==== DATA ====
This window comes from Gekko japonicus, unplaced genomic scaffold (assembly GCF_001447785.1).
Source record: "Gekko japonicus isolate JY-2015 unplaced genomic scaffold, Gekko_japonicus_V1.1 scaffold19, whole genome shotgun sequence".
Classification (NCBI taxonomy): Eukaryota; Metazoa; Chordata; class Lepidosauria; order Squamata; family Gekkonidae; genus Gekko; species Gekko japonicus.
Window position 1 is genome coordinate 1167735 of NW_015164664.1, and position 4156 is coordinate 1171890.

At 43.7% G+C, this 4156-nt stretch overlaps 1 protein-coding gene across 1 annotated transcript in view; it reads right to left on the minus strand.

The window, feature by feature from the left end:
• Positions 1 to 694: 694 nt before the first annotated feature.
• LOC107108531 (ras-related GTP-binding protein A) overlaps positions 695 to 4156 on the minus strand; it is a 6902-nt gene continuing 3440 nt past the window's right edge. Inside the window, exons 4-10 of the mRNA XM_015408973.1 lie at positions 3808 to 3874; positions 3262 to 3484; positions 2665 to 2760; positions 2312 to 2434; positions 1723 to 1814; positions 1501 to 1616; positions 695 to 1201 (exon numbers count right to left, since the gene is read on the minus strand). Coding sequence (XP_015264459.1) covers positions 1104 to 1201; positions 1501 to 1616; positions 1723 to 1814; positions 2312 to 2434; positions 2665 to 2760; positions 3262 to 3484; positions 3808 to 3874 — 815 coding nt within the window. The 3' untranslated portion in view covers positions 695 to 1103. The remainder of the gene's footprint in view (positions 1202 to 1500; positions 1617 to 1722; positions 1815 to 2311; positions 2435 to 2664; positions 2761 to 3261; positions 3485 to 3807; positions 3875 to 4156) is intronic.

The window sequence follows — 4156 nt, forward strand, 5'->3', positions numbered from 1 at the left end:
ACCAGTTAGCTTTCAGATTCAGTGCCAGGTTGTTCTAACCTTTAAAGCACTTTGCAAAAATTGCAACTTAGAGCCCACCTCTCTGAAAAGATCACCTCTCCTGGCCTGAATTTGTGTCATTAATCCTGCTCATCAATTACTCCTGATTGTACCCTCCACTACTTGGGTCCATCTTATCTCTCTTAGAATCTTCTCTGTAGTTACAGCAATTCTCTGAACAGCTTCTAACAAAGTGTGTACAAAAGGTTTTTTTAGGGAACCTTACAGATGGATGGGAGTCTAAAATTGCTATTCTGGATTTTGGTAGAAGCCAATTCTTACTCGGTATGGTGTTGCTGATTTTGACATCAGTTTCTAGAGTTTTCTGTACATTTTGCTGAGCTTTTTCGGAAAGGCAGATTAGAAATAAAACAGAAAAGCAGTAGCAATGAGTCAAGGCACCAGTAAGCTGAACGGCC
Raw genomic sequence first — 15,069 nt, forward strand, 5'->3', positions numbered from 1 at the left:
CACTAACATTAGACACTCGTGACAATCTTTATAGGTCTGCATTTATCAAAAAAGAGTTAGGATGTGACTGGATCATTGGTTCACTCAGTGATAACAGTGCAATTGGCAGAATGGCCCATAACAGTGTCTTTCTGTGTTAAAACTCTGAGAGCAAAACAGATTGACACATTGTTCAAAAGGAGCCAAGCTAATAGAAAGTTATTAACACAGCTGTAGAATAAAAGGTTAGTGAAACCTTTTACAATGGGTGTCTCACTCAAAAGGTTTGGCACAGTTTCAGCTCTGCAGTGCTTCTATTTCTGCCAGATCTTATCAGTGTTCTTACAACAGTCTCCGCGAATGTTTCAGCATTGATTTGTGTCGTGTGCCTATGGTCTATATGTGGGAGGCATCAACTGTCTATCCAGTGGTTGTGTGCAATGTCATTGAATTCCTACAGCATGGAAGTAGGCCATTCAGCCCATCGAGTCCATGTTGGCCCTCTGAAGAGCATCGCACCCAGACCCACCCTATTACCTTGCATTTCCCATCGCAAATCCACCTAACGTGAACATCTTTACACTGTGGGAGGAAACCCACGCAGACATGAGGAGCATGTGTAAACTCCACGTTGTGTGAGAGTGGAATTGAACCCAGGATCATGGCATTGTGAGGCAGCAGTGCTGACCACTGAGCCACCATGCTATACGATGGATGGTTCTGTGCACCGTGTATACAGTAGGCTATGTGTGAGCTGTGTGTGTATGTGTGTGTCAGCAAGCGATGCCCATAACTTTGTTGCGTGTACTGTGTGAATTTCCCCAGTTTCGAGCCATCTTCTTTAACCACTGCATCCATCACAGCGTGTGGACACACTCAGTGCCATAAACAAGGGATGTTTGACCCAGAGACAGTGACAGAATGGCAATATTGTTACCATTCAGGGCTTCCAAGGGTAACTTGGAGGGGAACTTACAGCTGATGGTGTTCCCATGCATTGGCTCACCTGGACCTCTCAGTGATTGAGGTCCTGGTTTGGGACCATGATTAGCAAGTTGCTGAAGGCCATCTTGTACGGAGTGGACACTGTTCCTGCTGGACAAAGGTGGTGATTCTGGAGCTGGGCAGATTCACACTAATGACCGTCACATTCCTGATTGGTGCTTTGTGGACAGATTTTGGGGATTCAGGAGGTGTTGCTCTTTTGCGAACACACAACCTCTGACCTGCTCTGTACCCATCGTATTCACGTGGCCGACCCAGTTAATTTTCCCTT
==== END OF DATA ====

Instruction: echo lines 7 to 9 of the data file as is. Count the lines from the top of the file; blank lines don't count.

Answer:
• Positions 1 to 694: 694 nt before the first annotated feature.
• LOC107108531 (ras-related GTP-binding protein A) overlaps positions 695 to 4156 on the minus strand; it is a 6902-nt gene continuing 3440 nt past the window's right edge. Inside the window, exons 4-10 of the mRNA XM_015408973.1 lie at positions 3808 to 3874; positions 3262 to 3484; positions 2665 to 2760; positions 2312 to 2434; positions 1723 to 1814; positions 1501 to 1616; positions 695 to 1201 (exon numbers count right to left, since the gene is read on the minus strand). Coding sequence (XP_015264459.1) covers positions 1104 to 1201; positions 1501 to 1616; positions 1723 to 1814; positions 2312 to 2434; positions 2665 to 2760; positions 3262 to 3484; positions 3808 to 3874 — 815 coding nt within the window. The 3' untranslated portion in view covers positions 695 to 1103. The remainder of the gene's footprint in view (positions 1202 to 1500; positions 1617 to 1722; positions 1815 to 2311; positions 2435 to 2664; positions 2761 to 3261; positions 3485 to 3807; positions 3875 to 4156) is intronic.

The window sequence follows — 4156 nt, forward strand, 5'->3', positions numbered from 1 at the left end: